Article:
Bedridden in Assisted Living
The discussion of “bedridden” residents often leaves out the most important fact: the definition of “bedridden.” In RCFEs, the definition is broad—a large portion of Assisted Living residents who are “bedridden” walk with the use of a cane or walker, or they have dementia and need prompting to get out of bed in the morning. A much smaller portion need repositioning in bed, and those that do are typically recovering from a temporary illness or receiving hospice care.
With the passage of CALA-sponsored AB 762, the law regarding bedridden clients in RCFEs and other community care-licensed facilities has changed. Effective January 1, 2010:
- RCFE residents who need assistance transferring to and from bed, but not assistance turning or repositioning, are considered nonambulatory for purposes of fire clearance. A nonambulatory fire clearance is required for these residents.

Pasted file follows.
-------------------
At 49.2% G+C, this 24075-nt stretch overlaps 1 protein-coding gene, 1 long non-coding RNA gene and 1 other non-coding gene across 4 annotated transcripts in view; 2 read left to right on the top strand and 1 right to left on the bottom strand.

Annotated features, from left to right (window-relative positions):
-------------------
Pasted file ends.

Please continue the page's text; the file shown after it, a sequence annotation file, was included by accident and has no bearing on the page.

- RCFE residents who need assistance turning or repositioning in bed continue to be considered bedridden for purposes of fire clearance.
To care for a “bedridden” resident, the regulations require a plan of operation that specifies how care will be provided and managed. This plan covers staff training, nutrition and fluid intake, assistive devices, and equipment; a requirement for night staff to reposition the resident when necessary; and access to medical professionals for consultation on bedridden care issues when necessary.
Access the revised Bedridden Regulations
Resources & Best Practices
OSFM Information Bulletin regarding AB 762, December 2009
AB 762 Implementation Plan, January 2010
Self-Assessment Guide: Bedridden Residents. CCLD, 2007